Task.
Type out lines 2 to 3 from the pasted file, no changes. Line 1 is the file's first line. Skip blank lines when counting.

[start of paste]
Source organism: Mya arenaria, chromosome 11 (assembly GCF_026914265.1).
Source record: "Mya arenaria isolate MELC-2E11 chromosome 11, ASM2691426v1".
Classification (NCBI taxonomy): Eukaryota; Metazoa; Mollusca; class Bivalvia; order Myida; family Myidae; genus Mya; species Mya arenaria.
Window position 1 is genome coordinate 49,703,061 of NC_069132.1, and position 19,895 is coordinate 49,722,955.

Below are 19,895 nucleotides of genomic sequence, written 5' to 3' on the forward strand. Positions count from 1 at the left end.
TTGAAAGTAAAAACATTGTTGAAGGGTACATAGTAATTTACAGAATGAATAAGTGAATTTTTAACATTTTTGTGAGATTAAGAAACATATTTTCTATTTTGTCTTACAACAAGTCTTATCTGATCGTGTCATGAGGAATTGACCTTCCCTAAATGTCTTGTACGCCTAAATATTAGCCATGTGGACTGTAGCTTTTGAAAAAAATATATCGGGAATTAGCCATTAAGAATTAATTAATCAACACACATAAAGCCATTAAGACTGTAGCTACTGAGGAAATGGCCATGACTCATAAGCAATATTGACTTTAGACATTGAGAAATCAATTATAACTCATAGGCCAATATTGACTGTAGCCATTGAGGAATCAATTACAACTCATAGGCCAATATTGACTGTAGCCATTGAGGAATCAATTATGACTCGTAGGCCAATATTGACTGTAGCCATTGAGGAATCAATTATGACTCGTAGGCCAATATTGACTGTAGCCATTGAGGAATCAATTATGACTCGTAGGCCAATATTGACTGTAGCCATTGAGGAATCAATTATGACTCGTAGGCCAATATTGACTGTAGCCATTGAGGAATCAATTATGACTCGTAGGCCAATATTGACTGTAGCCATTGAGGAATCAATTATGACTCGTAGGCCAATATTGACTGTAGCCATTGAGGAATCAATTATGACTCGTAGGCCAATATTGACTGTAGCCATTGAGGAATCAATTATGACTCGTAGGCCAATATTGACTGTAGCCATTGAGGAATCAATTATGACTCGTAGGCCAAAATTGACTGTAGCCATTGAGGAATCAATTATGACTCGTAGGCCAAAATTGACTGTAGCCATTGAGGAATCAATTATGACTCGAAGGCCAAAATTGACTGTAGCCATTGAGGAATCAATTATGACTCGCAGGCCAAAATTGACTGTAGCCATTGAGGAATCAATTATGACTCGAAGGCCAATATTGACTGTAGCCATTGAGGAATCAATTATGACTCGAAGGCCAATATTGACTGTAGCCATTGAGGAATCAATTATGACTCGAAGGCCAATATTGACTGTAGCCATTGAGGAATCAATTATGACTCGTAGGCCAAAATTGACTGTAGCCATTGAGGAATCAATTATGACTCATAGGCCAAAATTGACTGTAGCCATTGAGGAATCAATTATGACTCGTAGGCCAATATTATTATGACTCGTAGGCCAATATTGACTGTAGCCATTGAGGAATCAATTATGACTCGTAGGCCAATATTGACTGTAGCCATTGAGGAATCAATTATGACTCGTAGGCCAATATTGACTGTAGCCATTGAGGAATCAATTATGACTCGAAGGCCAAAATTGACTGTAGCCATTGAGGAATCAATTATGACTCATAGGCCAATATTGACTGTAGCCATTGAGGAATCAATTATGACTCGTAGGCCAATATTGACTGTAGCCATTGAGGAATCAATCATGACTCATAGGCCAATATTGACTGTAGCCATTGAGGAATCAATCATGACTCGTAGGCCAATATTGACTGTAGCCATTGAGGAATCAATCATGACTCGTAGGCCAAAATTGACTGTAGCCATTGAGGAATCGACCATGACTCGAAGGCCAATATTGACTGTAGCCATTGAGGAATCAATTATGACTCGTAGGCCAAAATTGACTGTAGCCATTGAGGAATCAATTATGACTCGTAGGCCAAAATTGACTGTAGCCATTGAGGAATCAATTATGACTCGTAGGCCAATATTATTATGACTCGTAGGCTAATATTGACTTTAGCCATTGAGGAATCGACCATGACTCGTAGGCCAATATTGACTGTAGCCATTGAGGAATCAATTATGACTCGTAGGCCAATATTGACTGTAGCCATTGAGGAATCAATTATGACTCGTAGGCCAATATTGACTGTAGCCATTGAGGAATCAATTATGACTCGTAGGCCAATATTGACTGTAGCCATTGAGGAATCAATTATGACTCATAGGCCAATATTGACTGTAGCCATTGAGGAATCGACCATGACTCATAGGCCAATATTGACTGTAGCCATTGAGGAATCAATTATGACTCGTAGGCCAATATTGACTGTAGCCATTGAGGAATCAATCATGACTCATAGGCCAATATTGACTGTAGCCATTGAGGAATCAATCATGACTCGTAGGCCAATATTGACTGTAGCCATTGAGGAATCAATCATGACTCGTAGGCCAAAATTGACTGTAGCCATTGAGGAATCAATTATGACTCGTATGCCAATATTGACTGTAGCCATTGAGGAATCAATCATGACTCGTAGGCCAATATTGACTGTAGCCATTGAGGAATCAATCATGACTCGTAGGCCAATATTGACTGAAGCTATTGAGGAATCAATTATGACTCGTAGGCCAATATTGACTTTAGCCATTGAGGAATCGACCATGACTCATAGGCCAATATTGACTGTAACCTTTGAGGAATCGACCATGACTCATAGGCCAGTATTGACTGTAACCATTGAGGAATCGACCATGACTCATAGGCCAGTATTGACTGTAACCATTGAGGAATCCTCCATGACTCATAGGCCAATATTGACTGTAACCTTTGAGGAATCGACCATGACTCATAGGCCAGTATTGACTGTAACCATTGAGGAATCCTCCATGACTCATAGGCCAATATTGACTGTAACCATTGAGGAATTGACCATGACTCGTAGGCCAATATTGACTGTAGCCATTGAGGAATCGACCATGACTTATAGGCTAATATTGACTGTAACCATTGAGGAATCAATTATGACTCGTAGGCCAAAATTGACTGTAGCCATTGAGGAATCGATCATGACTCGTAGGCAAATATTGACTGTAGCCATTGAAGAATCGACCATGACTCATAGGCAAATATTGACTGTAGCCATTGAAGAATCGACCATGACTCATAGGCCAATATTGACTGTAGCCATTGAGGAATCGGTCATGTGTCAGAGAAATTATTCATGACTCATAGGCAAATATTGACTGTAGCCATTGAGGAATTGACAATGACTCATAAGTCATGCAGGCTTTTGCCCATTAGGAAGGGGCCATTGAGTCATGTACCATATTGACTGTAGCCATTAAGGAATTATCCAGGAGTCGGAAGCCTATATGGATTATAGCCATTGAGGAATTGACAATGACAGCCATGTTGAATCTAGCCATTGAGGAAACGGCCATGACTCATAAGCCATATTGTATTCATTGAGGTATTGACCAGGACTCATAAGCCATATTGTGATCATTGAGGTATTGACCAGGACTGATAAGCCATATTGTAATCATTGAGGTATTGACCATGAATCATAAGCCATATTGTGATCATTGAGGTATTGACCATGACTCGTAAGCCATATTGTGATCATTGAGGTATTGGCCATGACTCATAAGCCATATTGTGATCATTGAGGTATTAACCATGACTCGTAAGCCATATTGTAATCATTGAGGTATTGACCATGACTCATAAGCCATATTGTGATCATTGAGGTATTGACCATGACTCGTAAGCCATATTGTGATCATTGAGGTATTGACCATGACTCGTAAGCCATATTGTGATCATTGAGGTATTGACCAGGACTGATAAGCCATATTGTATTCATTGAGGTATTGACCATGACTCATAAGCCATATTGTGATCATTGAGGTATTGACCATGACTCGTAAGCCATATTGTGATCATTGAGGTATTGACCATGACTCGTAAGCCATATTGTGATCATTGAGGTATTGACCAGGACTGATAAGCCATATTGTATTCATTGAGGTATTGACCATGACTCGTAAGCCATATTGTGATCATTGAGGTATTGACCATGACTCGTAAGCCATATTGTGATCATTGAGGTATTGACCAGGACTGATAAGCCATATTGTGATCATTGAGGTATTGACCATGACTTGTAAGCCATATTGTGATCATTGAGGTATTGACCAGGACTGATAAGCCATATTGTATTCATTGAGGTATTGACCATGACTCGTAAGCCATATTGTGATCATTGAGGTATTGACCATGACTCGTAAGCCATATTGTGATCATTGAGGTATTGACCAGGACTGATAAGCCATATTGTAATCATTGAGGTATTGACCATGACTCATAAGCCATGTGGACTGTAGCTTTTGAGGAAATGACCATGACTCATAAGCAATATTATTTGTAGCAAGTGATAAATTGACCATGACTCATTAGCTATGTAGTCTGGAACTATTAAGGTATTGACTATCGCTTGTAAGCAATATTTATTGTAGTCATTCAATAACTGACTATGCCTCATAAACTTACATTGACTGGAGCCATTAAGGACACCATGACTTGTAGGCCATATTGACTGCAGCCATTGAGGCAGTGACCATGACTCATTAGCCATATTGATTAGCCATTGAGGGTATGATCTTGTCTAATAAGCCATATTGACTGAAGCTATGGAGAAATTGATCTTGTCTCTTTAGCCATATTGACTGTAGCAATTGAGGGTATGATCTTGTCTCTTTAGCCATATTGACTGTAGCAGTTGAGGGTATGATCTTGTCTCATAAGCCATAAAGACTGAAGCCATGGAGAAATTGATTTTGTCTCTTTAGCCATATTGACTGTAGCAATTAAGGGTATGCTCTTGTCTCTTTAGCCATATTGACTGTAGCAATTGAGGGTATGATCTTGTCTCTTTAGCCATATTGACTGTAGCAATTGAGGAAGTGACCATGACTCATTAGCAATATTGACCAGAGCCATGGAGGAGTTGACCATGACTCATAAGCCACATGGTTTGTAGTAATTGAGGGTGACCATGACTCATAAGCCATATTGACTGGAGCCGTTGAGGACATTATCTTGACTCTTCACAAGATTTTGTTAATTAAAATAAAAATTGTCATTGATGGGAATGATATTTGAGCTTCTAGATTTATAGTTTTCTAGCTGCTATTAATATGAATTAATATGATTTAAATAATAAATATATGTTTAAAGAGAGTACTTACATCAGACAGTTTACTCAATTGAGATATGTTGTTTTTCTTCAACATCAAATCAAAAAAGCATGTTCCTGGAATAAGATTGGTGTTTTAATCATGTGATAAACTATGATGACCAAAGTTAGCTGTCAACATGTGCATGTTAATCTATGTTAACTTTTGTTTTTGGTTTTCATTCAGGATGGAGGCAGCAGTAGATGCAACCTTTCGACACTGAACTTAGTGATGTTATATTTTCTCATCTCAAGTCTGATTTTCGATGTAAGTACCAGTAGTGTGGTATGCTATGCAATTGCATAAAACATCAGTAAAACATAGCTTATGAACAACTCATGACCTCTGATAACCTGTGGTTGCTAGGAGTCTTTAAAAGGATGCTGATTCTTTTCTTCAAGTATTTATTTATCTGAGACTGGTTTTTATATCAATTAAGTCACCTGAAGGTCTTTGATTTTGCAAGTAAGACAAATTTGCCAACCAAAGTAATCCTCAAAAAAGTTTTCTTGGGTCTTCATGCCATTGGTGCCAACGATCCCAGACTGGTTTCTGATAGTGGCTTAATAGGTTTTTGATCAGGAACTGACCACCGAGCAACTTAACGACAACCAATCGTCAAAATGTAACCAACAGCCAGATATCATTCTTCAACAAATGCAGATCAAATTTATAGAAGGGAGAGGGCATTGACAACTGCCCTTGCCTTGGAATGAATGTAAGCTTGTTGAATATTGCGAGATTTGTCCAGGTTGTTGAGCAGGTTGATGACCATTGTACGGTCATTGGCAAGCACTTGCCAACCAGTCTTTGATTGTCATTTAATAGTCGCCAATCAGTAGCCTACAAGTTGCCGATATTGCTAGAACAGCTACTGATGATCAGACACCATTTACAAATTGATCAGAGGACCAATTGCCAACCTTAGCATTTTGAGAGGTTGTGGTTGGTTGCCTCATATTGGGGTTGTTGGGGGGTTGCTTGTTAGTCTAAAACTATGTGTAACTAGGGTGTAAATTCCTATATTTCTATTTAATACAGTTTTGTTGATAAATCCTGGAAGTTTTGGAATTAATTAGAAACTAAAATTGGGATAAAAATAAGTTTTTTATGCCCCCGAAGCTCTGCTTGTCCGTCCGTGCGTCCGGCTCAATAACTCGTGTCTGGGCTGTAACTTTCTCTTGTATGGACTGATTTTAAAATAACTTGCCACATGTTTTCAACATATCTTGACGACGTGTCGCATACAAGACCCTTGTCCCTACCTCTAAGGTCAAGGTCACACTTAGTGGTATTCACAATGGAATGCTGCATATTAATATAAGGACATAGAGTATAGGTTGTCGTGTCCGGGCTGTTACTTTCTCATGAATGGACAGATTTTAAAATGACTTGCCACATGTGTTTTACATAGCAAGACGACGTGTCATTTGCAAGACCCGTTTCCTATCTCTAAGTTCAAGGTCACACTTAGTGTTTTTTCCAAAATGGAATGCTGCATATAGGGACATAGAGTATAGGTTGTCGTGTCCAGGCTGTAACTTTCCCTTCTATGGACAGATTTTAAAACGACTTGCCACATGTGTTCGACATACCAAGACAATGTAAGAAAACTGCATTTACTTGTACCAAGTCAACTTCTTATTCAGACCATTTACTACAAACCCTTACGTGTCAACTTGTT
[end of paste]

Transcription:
Source record: "Mya arenaria isolate MELC-2E11 chromosome 11, ASM2691426v1".
Classification (NCBI taxonomy): Eukaryota; Metazoa; Mollusca; class Bivalvia; order Myida; family Myidae; genus Mya; species Mya arenaria.